Deepak Abbot, co-founder of India gold, had a small story about fintech unicorn Razorpay, which he recently recounted on Twitter. India gold, a Gurugram-based startup that offers gold loans and coins via an app, ran out of balance at one of its bank accounts one Saturday night in early February, after Abbot missed the email alert about it. The startup had regular payouts using that balance, and to make matters worse, the bank’s systems were under maintenance that night for eight hours.
Abbot tried transferring money from his personal account, but his bank had a 24-hour restriction after adding a beneficiary. And a transfer via unified payments interface couldn’t be done as the account where the balance was fast diminishing was a virtual one. A few other options didn’t work either, he recalled.
“I pinged Harshil Mathur at 10.30 pm and asked for help,” Abbot wrote. He requested Mathur, co-founder and CEO of Razorpay, to add ₹5 lakh to Indiagold’s balance. He knew it was a long shot because it wasn’t the payments platform’s responsibility to do this, but he tried his luck anyway.
“I expected Harshil to pause and think, but he said ‘let us add 10 lakhs just to be on the safer side’.” And even as the two were chatting, one of Mathur’s colleagues sent Abbot a WhatsApp message that money had been added to the account.
“This is the startup collaboration and support system we need. This is how we grow the ecosystem together. I just can’t thank the whole Razorpay team enough for being so supportive and thoughtful,” Abbot wrote on Twitter the Monday after that weekend. “Customer for life,” he promised.
If Abbot’s experience is less an outlier and more the norm for how Mathur and co-founder Shashank Kumar operate, it explains a bit about how and why Razorpay is doing so well in a crowded field where many payments services providers are vying for customers. And Covid-19 has helped, because tens of thousands of businesses added digital payments options using Razorpay’s payments platforms, and millions of consumers took to making payments online using smartphones.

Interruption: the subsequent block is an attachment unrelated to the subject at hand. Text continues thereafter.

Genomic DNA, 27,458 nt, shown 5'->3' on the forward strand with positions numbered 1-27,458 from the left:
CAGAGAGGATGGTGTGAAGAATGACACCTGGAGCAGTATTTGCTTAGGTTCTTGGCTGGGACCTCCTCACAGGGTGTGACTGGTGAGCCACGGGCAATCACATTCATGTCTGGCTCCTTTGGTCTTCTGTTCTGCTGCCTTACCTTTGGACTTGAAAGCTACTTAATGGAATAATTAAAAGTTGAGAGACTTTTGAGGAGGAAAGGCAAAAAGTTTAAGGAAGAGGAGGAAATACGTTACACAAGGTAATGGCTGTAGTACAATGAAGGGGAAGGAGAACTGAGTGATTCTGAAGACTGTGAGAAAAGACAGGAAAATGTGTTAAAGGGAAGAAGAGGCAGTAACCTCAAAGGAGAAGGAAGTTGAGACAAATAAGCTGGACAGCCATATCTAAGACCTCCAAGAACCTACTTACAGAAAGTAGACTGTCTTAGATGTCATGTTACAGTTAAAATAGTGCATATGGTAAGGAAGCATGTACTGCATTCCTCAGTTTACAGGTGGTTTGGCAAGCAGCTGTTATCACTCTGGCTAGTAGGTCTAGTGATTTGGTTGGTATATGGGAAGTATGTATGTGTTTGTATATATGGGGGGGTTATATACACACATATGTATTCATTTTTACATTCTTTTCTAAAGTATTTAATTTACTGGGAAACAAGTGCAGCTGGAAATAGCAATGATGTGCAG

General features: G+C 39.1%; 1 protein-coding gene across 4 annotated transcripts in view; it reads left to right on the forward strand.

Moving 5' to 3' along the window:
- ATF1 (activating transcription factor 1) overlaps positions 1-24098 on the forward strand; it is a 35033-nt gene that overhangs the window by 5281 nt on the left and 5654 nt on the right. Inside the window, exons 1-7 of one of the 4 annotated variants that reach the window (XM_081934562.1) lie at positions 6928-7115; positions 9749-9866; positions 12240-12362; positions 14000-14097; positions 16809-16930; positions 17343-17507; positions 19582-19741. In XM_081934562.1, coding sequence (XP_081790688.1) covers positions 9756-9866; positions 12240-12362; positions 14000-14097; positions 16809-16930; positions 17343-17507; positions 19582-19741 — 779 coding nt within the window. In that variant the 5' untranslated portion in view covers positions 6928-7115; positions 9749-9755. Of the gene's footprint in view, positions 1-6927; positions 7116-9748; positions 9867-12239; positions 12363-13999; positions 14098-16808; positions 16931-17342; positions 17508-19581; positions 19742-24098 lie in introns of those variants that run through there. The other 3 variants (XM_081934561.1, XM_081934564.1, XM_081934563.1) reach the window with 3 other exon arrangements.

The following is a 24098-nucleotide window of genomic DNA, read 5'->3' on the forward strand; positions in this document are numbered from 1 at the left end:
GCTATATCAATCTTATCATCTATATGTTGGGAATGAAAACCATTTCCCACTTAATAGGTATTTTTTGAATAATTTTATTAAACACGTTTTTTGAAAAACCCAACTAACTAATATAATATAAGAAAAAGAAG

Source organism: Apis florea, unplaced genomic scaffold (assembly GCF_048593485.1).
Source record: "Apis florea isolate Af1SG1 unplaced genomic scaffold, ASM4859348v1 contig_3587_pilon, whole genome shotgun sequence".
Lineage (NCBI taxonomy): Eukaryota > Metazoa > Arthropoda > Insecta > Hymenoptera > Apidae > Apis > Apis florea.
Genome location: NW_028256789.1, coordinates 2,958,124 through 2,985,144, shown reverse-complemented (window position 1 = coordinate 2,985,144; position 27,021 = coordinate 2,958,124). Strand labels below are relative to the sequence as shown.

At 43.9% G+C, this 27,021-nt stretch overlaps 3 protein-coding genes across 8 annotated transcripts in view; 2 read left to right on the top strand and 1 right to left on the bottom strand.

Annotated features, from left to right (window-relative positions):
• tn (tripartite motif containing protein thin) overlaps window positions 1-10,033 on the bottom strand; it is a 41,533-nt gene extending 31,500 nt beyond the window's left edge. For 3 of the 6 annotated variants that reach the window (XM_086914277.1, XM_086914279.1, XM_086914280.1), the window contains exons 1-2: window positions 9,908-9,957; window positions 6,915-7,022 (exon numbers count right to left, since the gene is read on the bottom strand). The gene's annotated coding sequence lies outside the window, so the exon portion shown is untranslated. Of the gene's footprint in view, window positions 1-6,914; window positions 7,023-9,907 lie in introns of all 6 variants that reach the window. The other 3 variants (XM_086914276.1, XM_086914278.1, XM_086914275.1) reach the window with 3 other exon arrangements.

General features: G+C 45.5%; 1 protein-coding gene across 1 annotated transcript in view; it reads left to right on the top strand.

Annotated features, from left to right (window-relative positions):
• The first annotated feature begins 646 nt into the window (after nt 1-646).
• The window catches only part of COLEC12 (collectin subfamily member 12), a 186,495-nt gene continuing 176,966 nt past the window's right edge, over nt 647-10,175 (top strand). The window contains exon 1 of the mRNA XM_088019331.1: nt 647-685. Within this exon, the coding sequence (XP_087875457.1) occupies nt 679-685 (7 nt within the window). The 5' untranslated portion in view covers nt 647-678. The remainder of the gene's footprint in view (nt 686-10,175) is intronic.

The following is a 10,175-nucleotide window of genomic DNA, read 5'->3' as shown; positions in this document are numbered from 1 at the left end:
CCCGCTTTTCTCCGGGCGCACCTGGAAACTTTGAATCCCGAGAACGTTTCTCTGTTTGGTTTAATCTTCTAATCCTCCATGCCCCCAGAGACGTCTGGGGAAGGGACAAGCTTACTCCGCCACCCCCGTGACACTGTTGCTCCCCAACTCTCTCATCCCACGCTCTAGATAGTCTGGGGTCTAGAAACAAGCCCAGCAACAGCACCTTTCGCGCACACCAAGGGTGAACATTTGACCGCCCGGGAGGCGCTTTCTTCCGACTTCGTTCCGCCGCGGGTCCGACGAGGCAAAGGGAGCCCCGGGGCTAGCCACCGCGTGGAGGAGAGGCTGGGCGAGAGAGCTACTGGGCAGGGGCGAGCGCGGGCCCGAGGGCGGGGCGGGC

Covid accelerated and compressed several years’ worth of adoption of digital tech into a year. It put an already vibrant fintech ecosystem in India into a high gear, and investors in fintech startups anticipate the rise of many multi-billion dollar ventures in the sector.
“The fintech space today is structurally poised for the big league— the founders are a powerful mix of financial services insiders and tech hackers,” says Vikram Vaidyanathan, a managing director at Matrix Partners India, which was an early backer of Razorpay. Banks and infrastructure are now more ready for scale and speed, and consumers have more trust in technology to define their relationship with money, he adds.
“So, today I can tell you there will be multiple ‘decacorns’ in Indian fintech. I couldn’t make that statement in 2015,” Vaidyanathan says. By decacorns, he means startups privately valued at $10 billion or more. Razorpay became a unicorn—being valued at $1 billion—last October.
The fintech market in India was valued at ₹1,920 billion in 2019 and is expected to reach ₹6,207 billion by 2025, expanding at a compounded annual growth rate of 22.7 percent, according to a May 2020 estimate by Research and Markets.
At Razorpay, by July things were back at pre-Covid levels. And in roughly the last 12 months, payments volumes tripled over the previous year, Mathur tells Forbes India.
Razorpay’s efforts to simplify payments with its tools such as payments links, pages and buttons offer ways for merchants to quickly start accepting payments online without any cumbersome integration of their systems with Razorpay.
This not only brought in many first-time users, including small businesses, schools and restaurants, but freelancers and individuals as well. A whole ‘creator economy’ got a boost from the Covid-19 pandemic as people started monetising a wide range of activities from home—be it teaching music online or organising game shows or accepting donations for various causes. Many chose Razorpay.
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